The Starry Nights Fundraiser for our local hospice society went extremely well this year even though we didn’t have a Christmas parade and light up the hospital gathering. We have such an amazingly generous community that never seem to waiver no matter what the circumstances are at the time. $80,000 has been raised so far for the two hospice rooms at the 100 Mile Hospital.
(Patrick Davies photo – 100 Mile Free Press)Starry Night’s organizer is Brenda Devine who said she enjoys volunteering with the South Cariboo Health Foundation as a way to give back to the hospital. (Patrick Davies photo – 100 Mile Free Press)
The 100 Mile and District General Hospital is about to be lit up for Christmas as the South Cariboo Health Foundation launches its seventh annual Starry Nights campaign.
A popular 100 Mile House tradition, the Starry Nights lights will switch on at the hospital on Nov. 20.
However, organizer Brenda Devine said unlike past years, they’ll be unable to have a large congregation of people at the hospital for hot chocolate and coffee.
Instead, people are asked to walk or drive-by the hospital to view the lights, which will remain lit until Jan. 31.
Devine, involved in the foundation’s public relations and fundraising, has been organizing Starry Nights for eight years now, raising money for hospital equipment. This year, rather than buy equipment, she said they’re looking to raise money to help 100 Mile House Hospice complete the construction of two new “deluxe” palliative care rooms in the hospital for patients with high-level medical needs.
“Palliative is basically end of life and it’s a very difficult time, so having nice surroundings, comfort, a little bit of home away from home (is good),” Devine said. “We’ve said we’ll try to give as much as we can (raise) maybe $25,000, or more into helping complete what they’re doing.”
While people won’t be able to gather for hot chocolate and coffee, Devine said Starry Nights will still be a beautiful start for both the holiday season and the society’s fundraising efforts. She’s hopeful that they’ll be able to raise a lot of money for Hospice this year. The hospital is a high priority for everyone in the area, she said.
The theme around Starry Nights is that when people donate more than $50, they become a health star. Donations officially open on Nov. 20 but she said people are already reaching out to donate.
Helping out the hospital is especially meaningful for Devine, after having a loved one in palliative care a few years ago. The way she and her loved one were treated really stuck with her and made her want to help the hospital any way she could.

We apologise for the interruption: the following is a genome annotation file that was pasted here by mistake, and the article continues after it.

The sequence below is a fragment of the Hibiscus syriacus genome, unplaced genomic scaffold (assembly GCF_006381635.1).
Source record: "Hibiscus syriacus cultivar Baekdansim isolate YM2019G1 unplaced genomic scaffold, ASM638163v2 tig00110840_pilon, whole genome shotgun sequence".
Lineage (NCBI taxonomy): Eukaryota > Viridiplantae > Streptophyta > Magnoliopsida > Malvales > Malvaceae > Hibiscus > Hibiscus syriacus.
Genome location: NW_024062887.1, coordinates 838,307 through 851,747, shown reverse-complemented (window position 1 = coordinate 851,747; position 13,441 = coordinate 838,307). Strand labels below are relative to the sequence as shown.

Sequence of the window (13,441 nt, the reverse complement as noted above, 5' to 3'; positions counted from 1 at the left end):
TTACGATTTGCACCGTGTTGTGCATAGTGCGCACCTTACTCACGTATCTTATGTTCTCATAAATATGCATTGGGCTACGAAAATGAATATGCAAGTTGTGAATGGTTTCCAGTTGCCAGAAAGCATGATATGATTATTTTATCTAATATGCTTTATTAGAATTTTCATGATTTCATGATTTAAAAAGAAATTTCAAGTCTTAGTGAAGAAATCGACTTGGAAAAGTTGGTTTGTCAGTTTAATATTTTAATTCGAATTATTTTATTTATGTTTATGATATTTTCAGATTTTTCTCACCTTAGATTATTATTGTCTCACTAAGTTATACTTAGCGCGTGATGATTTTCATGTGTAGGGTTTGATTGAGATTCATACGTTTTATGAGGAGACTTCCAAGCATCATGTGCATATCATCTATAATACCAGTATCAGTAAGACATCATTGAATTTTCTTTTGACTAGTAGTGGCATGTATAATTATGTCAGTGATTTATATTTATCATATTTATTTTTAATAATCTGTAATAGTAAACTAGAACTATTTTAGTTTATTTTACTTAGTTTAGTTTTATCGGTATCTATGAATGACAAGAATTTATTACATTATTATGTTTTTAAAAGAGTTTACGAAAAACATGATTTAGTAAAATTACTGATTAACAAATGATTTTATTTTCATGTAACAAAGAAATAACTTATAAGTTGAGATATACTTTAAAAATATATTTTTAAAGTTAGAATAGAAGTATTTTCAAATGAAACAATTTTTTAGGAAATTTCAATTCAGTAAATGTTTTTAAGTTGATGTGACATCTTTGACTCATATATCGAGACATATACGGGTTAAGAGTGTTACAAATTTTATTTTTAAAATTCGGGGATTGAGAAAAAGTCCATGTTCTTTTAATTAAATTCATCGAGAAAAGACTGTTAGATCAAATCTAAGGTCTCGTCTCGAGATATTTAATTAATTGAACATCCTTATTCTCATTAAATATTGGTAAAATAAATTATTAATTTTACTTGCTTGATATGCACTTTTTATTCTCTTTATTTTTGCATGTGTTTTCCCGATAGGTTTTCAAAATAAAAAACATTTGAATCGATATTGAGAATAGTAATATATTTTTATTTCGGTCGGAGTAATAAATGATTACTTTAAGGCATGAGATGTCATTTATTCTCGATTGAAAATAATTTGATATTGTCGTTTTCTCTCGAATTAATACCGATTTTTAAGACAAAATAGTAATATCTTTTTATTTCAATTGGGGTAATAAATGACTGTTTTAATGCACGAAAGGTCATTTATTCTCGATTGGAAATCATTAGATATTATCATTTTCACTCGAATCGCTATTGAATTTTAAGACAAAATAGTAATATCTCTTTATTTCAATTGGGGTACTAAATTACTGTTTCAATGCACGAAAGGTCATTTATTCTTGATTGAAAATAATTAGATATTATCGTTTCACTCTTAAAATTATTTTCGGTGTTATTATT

“The ability to help raise money and see something completed (is great). When you raise money lots of places send the money out of town but we keep the money in here,” Devine said. “That’s why the health foundation was created in 2002, we didn’t want to see anything raised here to go out of this town.”
Over the years the foundation has funded projects including a BiPAP ventilator, ultrasound system, renovations to the lobby, a hematology analyzer and an upgrade to the emergency room. Over the years 100 Mile House has raised $4-million for the hospital.
Those looking to donate can do so by dropping off cheques or money at the hospital via the two reception areas. They can also mail a cheque to Bag 399, 100 Mile House B.C. V0K 2E0 or contact Devine at 250-706-2101.
A couple of local ladies donated $1,000 to the South Cariboo Health Foundation (SCHF) with the proceeds coming from a couple hundred masks they’d sewn and sold.
“We didn’t count them to tell you the honest truth,” says Lorna Wiebe. “We put them up at the Interlakes Market because when I went up there one day, I saw an employee wearing one. I had just started making some for friends and family.”
They asked if they could put them up by donation at the store and were told that of course they could.
Initially, they were offering them by donation but they ended up switching to asking $5 donations.
They’ve got about another 100 made again already, says Wiebe.
“We knew it was a need. COVID is not going away and as you watch the news, they say everybody needs to wear a mask on the ferries, on the busses and everything and we thought why not?
In addition to Wiebe, Shelley Theriault and Irene Jones helped make the masks.
They decided to donate to the South Cariboo Health Foundation because “we’re all getting older.”
“My husband had bladder cancer and has to use the hospital for that. It’s a need,” she says.